Wednesday, October 12, 2011


Level: Elementary and Intermediate.

Skills: speaking.

Topic: vocabulary (numbers).

Materials: none.

Time: 5 to 10 minutes.

Have your group of students sit around in a circle. A student starts by saying the number "1". The next person (the person sitting to the left or right, choose an initial direction) says "2", then the next person says "3", and so on and so forth. When someone gets to the number "7", that's when the fun begins. Whenever you get to the number "7" or a multiple of "7" (ex. 7,14,21,28,35, etc) or any number that has a "7" in it (ex. 17, 27, 37, etc.), that person must say Buzz (or Bazzinga!, that's what some students of mine have been calling it). Whenever someone says Buzz when they're supposed to on a "7" number, then you switch directions. That means if your group was counting in a clockwise direction, then you switch to counter-clockwise after Buzz is said.

If there is a mistake, start over at "1" with the next student in line. The student who has made the mistake is out of the game.

Once it is going well and the group has reached 50 or so, stop them and add 'Bizz' to the game (or Boing!, if you are using Bazzinga!). Now, substitute 'Bizz' for 5 (for example, 1, 2, 3, 4, Bizz, 6, Buzz, 8, 9, Bizz, 11, 12, 13, Buzz, Bizz, 16, Buzz, 18, 19, Bizz, Buzz, 22, ...). If the number is a multiple of 5 and 7, or has 5 and 7 in it, like 35 or 57 or 70 or 75, say 'BizzBuzz'!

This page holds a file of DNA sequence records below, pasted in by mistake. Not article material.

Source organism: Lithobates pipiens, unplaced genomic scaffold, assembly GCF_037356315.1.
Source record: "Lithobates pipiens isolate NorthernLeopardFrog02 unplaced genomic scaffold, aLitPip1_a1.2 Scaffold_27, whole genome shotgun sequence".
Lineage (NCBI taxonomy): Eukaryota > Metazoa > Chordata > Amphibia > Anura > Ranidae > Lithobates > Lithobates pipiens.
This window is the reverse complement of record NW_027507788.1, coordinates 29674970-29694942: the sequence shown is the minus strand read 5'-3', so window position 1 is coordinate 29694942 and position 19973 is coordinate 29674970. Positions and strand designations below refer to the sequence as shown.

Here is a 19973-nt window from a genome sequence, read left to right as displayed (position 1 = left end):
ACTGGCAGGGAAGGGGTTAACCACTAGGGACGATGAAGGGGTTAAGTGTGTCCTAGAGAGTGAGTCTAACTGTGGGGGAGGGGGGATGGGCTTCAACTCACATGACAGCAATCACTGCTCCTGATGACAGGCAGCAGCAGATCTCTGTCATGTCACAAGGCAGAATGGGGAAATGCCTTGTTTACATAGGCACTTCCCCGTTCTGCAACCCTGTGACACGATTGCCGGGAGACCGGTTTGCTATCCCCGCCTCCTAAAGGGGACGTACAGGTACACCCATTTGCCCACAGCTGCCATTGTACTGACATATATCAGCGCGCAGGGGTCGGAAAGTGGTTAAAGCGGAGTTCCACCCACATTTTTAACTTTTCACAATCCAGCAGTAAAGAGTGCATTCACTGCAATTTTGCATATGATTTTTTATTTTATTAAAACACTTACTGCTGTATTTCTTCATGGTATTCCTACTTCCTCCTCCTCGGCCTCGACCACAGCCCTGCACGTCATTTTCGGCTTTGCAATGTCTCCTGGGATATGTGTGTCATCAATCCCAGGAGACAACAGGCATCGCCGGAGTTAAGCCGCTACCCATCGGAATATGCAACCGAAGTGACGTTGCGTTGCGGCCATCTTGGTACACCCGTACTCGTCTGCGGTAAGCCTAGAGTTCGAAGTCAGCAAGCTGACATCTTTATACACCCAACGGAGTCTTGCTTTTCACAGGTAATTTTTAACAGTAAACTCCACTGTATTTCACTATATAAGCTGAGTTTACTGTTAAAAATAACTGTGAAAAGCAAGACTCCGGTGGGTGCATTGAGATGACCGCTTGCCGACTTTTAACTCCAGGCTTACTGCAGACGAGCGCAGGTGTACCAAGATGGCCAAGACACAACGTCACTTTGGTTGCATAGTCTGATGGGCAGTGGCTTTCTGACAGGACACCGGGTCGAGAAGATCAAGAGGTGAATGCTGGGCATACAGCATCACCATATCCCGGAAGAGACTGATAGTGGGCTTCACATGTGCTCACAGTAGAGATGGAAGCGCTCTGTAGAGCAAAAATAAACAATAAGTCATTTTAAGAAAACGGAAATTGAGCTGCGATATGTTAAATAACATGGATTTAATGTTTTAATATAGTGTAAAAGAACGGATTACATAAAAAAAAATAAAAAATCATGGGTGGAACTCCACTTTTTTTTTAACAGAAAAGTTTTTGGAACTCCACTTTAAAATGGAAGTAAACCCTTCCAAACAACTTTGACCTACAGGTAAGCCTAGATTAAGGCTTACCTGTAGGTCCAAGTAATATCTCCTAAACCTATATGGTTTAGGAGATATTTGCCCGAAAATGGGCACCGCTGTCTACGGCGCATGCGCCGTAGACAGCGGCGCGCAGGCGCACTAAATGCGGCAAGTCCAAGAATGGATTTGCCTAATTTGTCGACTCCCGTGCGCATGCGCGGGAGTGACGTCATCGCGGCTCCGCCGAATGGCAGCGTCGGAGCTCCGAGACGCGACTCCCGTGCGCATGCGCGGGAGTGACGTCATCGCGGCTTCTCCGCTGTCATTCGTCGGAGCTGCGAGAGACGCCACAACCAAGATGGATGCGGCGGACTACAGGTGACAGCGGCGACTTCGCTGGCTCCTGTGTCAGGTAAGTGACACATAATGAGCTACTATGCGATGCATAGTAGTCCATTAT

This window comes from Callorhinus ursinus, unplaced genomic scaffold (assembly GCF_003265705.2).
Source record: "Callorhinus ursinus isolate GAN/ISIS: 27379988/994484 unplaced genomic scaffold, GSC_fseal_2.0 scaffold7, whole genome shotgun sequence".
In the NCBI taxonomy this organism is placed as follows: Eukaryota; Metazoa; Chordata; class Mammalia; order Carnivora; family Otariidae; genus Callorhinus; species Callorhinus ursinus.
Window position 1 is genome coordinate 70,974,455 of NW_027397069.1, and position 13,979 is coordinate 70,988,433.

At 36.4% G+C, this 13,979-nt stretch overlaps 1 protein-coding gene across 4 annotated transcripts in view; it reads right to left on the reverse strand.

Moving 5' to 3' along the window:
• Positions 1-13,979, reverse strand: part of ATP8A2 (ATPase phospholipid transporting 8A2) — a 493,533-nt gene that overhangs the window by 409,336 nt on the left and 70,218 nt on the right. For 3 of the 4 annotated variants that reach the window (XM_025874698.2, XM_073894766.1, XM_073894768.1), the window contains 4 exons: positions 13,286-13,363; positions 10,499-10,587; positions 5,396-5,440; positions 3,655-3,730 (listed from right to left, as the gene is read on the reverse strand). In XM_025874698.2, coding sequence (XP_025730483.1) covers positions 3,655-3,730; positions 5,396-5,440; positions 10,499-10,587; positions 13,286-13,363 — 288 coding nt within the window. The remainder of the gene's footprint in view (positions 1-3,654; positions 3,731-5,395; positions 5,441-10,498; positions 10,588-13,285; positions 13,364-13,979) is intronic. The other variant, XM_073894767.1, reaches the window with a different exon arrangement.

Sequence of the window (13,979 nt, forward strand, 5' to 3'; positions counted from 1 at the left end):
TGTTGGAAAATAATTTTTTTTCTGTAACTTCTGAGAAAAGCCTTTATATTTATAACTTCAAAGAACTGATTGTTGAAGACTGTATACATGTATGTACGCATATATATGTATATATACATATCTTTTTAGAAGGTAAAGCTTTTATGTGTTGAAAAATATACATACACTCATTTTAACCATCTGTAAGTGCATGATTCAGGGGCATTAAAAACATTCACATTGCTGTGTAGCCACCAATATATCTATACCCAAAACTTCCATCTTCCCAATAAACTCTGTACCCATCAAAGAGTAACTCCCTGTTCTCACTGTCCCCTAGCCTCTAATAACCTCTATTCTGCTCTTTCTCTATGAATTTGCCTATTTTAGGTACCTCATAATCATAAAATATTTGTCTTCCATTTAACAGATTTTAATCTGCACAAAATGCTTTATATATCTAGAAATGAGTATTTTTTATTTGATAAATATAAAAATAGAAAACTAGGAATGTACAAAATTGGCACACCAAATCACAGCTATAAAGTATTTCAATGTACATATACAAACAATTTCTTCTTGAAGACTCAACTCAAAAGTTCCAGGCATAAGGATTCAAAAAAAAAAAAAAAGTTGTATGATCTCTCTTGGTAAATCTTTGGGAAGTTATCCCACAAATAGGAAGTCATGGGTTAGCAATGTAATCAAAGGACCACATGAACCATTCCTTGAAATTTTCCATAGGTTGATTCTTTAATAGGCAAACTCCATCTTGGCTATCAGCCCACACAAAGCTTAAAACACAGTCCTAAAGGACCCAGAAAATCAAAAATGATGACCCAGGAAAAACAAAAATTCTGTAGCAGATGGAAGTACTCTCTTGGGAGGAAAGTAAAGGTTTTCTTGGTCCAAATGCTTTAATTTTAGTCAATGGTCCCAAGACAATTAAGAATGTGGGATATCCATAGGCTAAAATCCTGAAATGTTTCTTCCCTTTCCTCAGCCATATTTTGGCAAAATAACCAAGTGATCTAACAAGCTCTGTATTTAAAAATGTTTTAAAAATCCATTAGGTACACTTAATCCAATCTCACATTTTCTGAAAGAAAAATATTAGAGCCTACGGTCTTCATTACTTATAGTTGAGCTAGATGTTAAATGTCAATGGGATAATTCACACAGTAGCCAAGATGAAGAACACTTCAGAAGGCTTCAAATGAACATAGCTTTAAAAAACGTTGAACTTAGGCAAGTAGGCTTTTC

Try for a group record or reaching 100 (one of my classes got to 200!). Eliminate students who make mistakes until only one champion is left.

Good for reviewing cardinal numbers, this game could also be used for ordinal numbers, keeping the same rules. Most of my classes simply love this game and although it could seem a bit challenging at first, the more you play it with your students the more they (and you) will enjoy it.

Variations: instead of 5 and 7, you can pick 3 and 5 as the 'buzz' numbers, making this game more agile.